Plans to lengthen Southampton Airport’s runway (by 164 metres) have come under fire amid concerns over their impact on climate change. The airport's 2nd public consultation on revised plans has now been launched. Local campaigners Airport Expansion Opposition (AXO) said: “A ‘carbon-neutral’ airport’ is like ‘fat-free lard’. It’s just not possible. We need to act now on climate change. Lower carbon fuels and electric planes capable of carrying significant numbers of passengers are decades away. The airport says extending the runway isn’t about ‘bigger planes’. But its own figures show that it is about flying many more of the bigger, noisier A320 jets than previously. The result of this is, as the new documents show, over 40,000 extra local people being exposed to aircraft noise.” And "Regional connectivity can be maintained with the airport as it currently is, and since most travellers are UK residents heading out on holiday most of the benefit of their travel will be abroad.” The airport claims its future is in doubt (usual stuff about jobs...) unless it lengthens the runway.
ICCAN produces review and 6 recommendations about aviation noise metrics and their measurement
The issue of plane noise has been of great concern to hundreds of thousands of people, for ages. ICCAN was set up in 2019 to look into the problem, seeing if there might be ways to manage it better, and for people to be considered more - and their noise concerns taken seriously. One key problem is how noise is measured, and therefore how overflown communities can get factual data on the noise they are experiencing. This is complicated. Acoustics is not a simple science, and especially difficult to explain in plain English to laypeople. The noise an area suffers depends on the number of planes overhead, their height, their type, what they are doing at the time, the frequency of the flights overhead, the time of day (or night) and the background level of noise an area already experiences. Traditionally aircraft noise is averaged over a period of time. That provides numbers that can be compared to other places and other times. But it makes no sense to those being affected. But nobody hears an average of plane noise. They hear a number of separate noisy events. Now ICCAN has produced a review of aircraft noise metric and their measurement, and their recommendations, for how improvements should be made.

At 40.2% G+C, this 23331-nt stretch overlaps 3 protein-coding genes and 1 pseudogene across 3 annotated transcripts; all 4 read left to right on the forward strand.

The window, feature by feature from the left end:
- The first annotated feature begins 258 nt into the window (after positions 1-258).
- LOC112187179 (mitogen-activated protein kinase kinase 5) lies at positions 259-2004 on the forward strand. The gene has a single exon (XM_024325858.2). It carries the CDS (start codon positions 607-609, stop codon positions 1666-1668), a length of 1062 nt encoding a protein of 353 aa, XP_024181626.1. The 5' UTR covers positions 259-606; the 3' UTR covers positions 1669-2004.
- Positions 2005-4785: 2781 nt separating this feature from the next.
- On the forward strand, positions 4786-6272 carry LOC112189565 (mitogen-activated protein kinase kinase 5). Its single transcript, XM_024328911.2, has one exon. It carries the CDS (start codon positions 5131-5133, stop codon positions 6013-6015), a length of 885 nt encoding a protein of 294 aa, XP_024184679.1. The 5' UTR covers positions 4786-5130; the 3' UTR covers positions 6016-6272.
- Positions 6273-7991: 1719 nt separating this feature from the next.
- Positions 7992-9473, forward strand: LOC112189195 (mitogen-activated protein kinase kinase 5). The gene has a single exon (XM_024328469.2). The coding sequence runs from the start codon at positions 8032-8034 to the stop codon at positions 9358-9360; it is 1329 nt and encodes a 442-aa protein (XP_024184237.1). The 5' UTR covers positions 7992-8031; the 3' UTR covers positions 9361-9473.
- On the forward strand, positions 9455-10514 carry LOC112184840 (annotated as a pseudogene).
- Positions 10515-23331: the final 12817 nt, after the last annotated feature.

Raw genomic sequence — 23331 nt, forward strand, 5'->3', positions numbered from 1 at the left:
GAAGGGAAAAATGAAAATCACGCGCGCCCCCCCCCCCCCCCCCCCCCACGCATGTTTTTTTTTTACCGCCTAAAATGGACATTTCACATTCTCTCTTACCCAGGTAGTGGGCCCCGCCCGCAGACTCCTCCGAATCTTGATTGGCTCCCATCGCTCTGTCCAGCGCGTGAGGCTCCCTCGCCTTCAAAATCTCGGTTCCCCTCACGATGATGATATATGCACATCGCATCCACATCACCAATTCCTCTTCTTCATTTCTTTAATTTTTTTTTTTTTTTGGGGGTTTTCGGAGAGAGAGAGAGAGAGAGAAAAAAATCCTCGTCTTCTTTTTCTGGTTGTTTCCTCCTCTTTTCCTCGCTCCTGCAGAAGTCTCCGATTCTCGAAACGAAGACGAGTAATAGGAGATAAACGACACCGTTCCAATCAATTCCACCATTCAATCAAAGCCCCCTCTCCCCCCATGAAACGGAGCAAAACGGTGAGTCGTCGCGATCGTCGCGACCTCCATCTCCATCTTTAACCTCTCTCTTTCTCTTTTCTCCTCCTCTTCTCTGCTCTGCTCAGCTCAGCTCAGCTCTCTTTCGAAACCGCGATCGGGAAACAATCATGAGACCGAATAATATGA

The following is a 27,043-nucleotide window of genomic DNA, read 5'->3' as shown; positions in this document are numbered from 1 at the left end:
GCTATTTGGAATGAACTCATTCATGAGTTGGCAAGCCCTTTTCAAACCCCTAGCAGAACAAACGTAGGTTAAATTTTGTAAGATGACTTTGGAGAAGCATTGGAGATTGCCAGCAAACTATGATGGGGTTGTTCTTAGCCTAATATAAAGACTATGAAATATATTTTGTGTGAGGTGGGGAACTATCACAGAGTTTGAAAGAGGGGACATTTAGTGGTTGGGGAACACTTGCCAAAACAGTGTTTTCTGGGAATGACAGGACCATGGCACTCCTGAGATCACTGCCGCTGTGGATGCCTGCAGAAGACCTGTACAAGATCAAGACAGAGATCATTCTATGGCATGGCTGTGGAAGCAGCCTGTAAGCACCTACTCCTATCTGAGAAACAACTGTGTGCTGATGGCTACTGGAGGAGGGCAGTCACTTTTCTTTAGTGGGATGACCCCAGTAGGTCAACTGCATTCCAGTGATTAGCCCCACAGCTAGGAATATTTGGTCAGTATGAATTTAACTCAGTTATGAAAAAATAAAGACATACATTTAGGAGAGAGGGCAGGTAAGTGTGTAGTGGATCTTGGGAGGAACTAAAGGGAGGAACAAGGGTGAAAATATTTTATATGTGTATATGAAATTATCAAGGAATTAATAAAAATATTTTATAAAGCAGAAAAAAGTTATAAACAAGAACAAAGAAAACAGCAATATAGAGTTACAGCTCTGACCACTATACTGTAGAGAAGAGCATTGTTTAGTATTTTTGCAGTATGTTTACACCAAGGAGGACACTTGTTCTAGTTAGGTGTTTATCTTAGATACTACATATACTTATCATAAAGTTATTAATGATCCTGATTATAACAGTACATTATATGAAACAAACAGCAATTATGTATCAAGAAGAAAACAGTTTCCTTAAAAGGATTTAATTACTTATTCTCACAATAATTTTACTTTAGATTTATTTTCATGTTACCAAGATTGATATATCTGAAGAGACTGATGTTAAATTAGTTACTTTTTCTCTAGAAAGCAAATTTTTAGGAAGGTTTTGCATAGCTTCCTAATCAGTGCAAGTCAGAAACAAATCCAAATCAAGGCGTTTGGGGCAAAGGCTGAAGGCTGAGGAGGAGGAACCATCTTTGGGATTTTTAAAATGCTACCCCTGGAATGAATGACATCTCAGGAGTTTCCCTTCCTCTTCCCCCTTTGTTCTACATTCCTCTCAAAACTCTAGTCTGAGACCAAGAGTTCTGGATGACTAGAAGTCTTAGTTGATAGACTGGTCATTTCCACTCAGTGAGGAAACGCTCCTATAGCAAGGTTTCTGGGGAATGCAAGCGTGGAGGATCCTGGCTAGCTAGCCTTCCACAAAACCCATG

ICCAN progress report, after a year’s work looking at aviation noise – it should be a priority post-Covid
What seems a long time ago, in 2015, the Airports Commission recommended that an independent body should be set up to deal with aircraft noise problems. So in 2019 ICCAN (the Independent Commission on Civil Aviation Noise) was finally set up. It was hoped that this body would be able to help people who are subjected to aircraft noise, and who have no sensible means to get the level of noise nuisance reduced. In reality, ICCAN says its aim is "to improve trust and public confidence in the management of noise in the UK through the delivery of a comprehensive work programme." And: "It is not, and never has been, our role to have a view on the future expansion of the aviation industry, but as part of making the UK a world leader in managing aviation noise ...." It has no powers. It has now produced its Progress Report, one year from starting work. Its main aim has been contacting many "stakeholders", finding information, getting well informed. Now its lead commissioner, Rob Light, says the Covid pandemic "should be seen as a chance to rebuild and regrow aviation in a more sustainable way" and noise should be a key priority.